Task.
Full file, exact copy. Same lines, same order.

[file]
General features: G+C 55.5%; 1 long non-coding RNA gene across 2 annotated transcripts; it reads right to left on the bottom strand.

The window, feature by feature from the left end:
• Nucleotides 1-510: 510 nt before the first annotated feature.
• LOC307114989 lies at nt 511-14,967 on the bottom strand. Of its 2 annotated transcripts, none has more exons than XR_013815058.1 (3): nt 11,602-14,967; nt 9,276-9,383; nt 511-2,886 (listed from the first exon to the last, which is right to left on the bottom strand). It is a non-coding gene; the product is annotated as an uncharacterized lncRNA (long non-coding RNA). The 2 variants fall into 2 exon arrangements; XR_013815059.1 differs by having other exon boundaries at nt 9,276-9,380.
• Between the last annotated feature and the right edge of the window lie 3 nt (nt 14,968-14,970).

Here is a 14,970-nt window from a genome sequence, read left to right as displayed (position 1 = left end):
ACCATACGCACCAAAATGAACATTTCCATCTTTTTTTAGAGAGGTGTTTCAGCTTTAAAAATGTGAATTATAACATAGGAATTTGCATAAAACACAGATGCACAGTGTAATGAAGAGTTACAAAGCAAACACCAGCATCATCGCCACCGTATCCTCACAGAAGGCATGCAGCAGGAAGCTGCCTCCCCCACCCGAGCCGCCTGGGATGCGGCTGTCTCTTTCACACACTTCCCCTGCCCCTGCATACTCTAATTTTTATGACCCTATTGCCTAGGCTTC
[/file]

General features: G+C 55.5%; 1 long non-coding RNA gene across 2 annotated transcripts; it reads right to left on the bottom strand.

The window, feature by feature from the left end:
• Nucleotides 1-510: 510 nt before the first annotated feature.
• LOC307114989 lies at nt 511-14,967 on the bottom strand. Of its 2 annotated transcripts, none has more exons than XR_013815058.1 (3): nt 11,602-14,967; nt 9,276-9,383; nt 511-2,886 (listed from the first exon to the last, which is right to left on the bottom strand). It is a non-coding gene; the product is annotated as an uncharacterized lncRNA (long non-coding RNA). The 2 variants fall into 2 exon arrangements; XR_013815059.1 differs by having other exon boundaries at nt 9,276-9,380.
• Between the last annotated feature and the right edge of the window lie 3 nt (nt 14,968-14,970).

Here is a 14,970-nt window from a genome sequence, read left to right as displayed (position 1 = left end):
ACCATACGCACCAAAATGAACATTTCCATCTTTTTTTAGAGAGGTGTTTCAGCTTTAAAAATGTGAATTATAACATAGGAATTTGCATAAAACACAGATGCACAGTGTAATGAAGAGTTACAAAGCAAACACCAGCATCATCGCCACCGTATCCTCACAGAAGGCATGCAGCAGGAAGCTGCCTCCCCCACCCGAGCCGCCTGGGATGCGGCTGTCTCTTTCACACACTTCCCCTGCCCCTGCATACTCTAATTTTTATGACCCTATTGCCTAGGCTTC